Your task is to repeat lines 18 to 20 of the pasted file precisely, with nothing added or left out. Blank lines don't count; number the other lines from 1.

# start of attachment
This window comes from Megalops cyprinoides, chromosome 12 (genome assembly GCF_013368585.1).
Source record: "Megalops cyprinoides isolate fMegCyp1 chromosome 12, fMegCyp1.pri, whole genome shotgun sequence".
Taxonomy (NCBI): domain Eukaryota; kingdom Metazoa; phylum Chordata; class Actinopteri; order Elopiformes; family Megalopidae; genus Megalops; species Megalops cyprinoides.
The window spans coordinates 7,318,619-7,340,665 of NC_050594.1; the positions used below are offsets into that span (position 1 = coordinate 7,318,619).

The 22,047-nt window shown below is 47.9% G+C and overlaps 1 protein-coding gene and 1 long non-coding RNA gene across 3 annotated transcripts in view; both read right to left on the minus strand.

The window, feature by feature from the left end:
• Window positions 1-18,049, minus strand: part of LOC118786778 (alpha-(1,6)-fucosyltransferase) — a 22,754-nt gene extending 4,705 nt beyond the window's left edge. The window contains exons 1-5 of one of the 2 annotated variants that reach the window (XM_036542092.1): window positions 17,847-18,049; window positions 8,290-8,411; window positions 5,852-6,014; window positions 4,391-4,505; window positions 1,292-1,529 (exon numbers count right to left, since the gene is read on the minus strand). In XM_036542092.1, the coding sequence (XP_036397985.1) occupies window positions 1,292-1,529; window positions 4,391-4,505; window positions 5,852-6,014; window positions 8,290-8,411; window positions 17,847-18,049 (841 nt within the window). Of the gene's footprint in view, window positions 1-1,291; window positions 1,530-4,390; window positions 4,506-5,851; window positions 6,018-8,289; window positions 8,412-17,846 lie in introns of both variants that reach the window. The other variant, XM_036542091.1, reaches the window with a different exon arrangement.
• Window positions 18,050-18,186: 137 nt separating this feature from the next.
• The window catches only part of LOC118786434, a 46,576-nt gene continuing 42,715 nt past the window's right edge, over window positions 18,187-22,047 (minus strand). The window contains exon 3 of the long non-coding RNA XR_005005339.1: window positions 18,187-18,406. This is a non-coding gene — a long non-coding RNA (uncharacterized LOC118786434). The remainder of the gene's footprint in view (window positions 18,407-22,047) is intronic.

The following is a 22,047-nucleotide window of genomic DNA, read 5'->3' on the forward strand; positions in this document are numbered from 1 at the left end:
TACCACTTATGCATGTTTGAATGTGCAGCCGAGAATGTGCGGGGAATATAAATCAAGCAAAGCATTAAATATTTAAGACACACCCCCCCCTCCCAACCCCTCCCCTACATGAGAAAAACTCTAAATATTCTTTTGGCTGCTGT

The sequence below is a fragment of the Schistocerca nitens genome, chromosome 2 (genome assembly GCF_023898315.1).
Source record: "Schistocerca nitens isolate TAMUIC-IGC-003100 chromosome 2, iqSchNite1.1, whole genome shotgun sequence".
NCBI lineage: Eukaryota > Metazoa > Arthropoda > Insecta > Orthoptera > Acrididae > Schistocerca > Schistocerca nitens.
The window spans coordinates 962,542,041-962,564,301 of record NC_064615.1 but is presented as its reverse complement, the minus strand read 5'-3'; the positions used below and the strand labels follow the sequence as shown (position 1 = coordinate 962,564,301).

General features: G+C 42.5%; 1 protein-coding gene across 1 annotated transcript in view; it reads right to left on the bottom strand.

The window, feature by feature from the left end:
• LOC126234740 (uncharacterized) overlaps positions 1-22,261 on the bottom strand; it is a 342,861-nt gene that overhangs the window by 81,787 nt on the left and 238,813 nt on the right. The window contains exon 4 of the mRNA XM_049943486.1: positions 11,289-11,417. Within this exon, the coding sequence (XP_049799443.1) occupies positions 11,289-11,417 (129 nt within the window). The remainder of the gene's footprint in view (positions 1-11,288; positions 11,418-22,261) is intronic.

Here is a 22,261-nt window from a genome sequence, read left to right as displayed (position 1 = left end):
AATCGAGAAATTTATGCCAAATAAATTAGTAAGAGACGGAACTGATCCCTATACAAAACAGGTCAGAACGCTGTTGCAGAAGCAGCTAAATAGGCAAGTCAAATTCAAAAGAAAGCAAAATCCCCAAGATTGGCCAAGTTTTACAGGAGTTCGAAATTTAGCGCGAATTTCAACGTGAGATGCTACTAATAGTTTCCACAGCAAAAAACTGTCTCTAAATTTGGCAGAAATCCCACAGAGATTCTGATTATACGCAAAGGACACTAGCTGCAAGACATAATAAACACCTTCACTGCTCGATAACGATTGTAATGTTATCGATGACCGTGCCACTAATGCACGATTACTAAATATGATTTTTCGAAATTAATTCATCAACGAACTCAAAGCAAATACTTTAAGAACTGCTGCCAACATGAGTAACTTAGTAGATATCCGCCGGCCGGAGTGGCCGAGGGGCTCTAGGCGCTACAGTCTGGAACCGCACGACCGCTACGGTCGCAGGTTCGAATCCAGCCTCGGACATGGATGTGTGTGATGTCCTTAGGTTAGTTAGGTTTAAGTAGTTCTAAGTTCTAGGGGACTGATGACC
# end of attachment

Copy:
• LOC126234740 (uncharacterized) overlaps positions 1-22,261 on the bottom strand; it is a 342,861-nt gene that overhangs the window by 81,787 nt on the left and 238,813 nt on the right. The window contains exon 4 of the mRNA XM_049943486.1: positions 11,289-11,417. Within this exon, the coding sequence (XP_049799443.1) occupies positions 11,289-11,417 (129 nt within the window). The remainder of the gene's footprint in view (positions 1-11,288; positions 11,418-22,261) is intronic.

Here is a 22,261-nt window from a genome sequence, read left to right as displayed (position 1 = left end):
AATCGAGAAATTTATGCCAAATAAATTAGTAAGAGACGGAACTGATCCCTATACAAAACAGGTCAGAACGCTGTTGCAGAAGCAGCTAAATAGGCAAGTCAAATTCAAAAGAAAGCAAAATCCCCAAGATTGGCCAAGTTTTACAGGAGTTCGAAATTTAGCGCGAATTTCAACGTGAGATGCTACTAATAGTTTCCACAGCAAAAAACTGTCTCTAAATTTGGCAGAAATCCCACAGAGATTCTGATTATACGCAAAGGACACTAGCTGCAAGACATAATAAACACCTTCACTGCTCGATAACGATTGTAATGTTATCGATGACCGTGCCACTAATGCACGATTACTAAATATGATTTTTCGAAATTAATTCATCAACGAACTCAAAGCAAATACTTTAAGAACTGCTGCCAACATGAGTAACTTAGTAGATATCCGCCGGCCGGAGTGGCCGAGGGGCTCTAGGCGCTACAGTCTGGAACCGCACGACCGCTACGGTCGCAGGTTCGAATCCAGCCTCGGACATGGATGTGTGTGATGTCCTTAGGTTAGTTAGGTTTAAGTAGTTCTAAGTTCTAGGGGACTGATGACC